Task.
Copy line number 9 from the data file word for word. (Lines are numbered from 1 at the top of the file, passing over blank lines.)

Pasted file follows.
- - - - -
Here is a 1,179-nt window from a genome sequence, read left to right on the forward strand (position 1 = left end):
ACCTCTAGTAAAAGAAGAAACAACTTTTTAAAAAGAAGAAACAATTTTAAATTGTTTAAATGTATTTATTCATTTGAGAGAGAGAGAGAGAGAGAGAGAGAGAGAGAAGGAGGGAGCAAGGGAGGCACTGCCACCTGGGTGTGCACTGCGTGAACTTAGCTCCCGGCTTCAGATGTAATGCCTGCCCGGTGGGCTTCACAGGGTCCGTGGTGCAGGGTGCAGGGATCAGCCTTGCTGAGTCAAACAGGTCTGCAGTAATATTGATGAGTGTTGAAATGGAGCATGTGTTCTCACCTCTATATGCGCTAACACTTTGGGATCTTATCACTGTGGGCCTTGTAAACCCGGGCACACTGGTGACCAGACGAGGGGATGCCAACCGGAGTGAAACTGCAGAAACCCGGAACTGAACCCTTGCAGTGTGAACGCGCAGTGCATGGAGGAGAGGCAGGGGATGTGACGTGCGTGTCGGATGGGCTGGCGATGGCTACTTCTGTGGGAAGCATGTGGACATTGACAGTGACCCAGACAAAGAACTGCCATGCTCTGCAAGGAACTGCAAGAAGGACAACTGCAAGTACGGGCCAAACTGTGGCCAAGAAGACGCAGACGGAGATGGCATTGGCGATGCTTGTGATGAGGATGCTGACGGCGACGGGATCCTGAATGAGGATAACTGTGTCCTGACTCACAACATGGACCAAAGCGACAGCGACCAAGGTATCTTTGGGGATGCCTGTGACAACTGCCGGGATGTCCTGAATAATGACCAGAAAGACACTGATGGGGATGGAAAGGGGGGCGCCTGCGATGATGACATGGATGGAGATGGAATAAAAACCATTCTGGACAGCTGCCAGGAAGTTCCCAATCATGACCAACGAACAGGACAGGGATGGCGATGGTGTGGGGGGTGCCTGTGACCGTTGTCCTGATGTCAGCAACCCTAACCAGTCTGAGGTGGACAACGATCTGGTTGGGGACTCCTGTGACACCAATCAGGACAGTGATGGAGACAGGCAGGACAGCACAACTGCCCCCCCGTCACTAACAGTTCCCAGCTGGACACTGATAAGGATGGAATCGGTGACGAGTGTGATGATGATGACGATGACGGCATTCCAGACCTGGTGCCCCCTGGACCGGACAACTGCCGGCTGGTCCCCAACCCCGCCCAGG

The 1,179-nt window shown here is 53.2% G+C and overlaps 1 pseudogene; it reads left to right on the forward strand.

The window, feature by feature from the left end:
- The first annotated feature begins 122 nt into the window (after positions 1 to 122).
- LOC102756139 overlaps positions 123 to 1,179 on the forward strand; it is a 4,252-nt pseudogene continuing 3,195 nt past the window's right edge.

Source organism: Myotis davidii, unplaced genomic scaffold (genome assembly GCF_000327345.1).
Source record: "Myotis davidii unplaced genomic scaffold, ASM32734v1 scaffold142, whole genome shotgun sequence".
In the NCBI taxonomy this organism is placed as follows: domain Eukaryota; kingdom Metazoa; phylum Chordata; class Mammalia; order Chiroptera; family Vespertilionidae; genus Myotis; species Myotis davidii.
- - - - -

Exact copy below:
In the NCBI taxonomy this organism is placed as follows: domain Eukaryota; kingdom Metazoa; phylum Chordata; class Mammalia; order Chiroptera; family Vespertilionidae; genus Myotis; species Myotis davidii.